Depression is a common mental health issue that is becoming increasingly common amongst the Britons. According to the independent newspaper, Britain was seventh place amongst countries with the highest rate of depression in 2017, with 10% of 25 to 64 year old been diagnosed with depression. Studies have found that women are more likely to be diagnosed with depression than men, at a rate of 29%, compared to 17% of men. As a result of this, one in four women will require treatment for depression, compared to one in ten men.
Many factors may contribute to these findings, such as gender differences, i.e. women’s triggers are more likely linked to hormone-related prognoses such as pregnancy, periods, childbirth and menopause and many more. In addition, women have different roles, whether this is in the home, motherhood, having a work balance while raising children and building a career. They generally invest more in relationships than men.
Myths about depression
Some people have a perception that depression is a track matter, which is indeed not the case. Depression is an illness that needs serious medical attention, and an individual shouldn’t be treated as though they need ‘to get over it’ or ‘pull themselves together’. This illness is not a sign of weakness, nor something to be ashamed of. It’s important that you get support and treatment.
Some people believe that the symptoms of depression are the same for every case. This is a myth; it’s not accurate as everyone is different and although there is a general prognosis in diagnosing patients, which responses to depression in different ways based on many factors such as, medical history, substance abuse, etc.
Signs of depression
- Having little interests in doing things such as going to work, getting out of bed, isolation, having a bath, social anxiety, being overly pessimistic or inabilities to enjoy hobbies and interest.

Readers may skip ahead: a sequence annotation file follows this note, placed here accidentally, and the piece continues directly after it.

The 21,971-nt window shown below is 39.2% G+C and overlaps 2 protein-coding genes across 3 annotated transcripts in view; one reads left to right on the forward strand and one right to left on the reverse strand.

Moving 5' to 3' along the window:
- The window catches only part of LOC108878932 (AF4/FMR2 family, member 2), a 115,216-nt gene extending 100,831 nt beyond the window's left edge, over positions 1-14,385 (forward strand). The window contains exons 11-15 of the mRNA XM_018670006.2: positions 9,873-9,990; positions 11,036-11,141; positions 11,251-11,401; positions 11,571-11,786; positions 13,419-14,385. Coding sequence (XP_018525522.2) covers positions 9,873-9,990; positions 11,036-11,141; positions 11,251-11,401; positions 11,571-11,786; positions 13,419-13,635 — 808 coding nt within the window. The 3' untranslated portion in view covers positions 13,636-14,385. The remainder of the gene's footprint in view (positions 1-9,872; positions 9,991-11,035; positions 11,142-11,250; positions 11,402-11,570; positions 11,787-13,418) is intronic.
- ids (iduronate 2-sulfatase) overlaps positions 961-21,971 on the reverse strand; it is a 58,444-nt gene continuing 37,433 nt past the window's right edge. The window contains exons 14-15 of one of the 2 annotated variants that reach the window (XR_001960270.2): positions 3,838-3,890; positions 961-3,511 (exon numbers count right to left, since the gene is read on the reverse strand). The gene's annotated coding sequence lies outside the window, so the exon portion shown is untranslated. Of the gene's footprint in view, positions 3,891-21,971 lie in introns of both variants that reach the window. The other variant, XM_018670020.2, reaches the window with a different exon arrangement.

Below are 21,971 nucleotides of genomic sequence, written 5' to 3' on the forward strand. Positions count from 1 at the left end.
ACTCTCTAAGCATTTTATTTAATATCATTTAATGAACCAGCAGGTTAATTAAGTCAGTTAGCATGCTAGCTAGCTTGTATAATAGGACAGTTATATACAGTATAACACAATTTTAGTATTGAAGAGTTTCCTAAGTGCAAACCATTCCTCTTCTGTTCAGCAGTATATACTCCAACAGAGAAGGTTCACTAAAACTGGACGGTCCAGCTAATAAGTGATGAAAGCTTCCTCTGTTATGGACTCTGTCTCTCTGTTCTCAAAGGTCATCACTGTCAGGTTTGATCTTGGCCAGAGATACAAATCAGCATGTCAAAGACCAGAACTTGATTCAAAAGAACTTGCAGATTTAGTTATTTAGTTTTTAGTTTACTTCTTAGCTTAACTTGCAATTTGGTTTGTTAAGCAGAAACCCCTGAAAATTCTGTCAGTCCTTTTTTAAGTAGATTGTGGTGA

- Suicidal thoughts. Thoughts about dying, being better off dead or attempting suicide.
- Sleeping problems. Having problems sleeping or sleeping too much, as well as feeling extreme tiredness or having little energy.
- Feeling very low, hopeless down and depressed.
- Feeling very tearful.
- Finding that you can’t cope with everyday things or using drugs/alcohol to cope with feelings.
- Trouble concentrating on things such as reading or watching television.
- Feeling extremely negative about yourself or that you’re a failure or let yourself or your family down.
7 tips to cope with depression
1. Seek help
Don’t feel ashamed or alone; speak to your GP so that they can support you with the right treatment and support (such as therapy or medical treatment).
2. Avoid isolation
Try and keep in touch with loved ones/friends that you trust. Talking to someone that you trust can very helpful as it prevents over thinking and so you don’t have to face your issues alone.
3. Don’t be hard on your self
Avoid trying to be hard on you, if you have a difficult or bad day. Postpone important decisions until you are feeling better.
4. Keep active
Having fresh air and being physically active helps you to feel better.
5. Peer/support group
There are many support groups within the borough; you could join a group that could help you with advice and experiences with those going similar experiences.
6. Set realistic goals
Having small and realistic goals can help you feel good and boost your self-confidence. This may include getting dressed or having healthy meals each day and having a routine.
7. Avoid too much alcohol
Drinking too much alcohol only masks the problems and it could make you more depressed, try cutting down on your alcohol consumption when feeling depressed.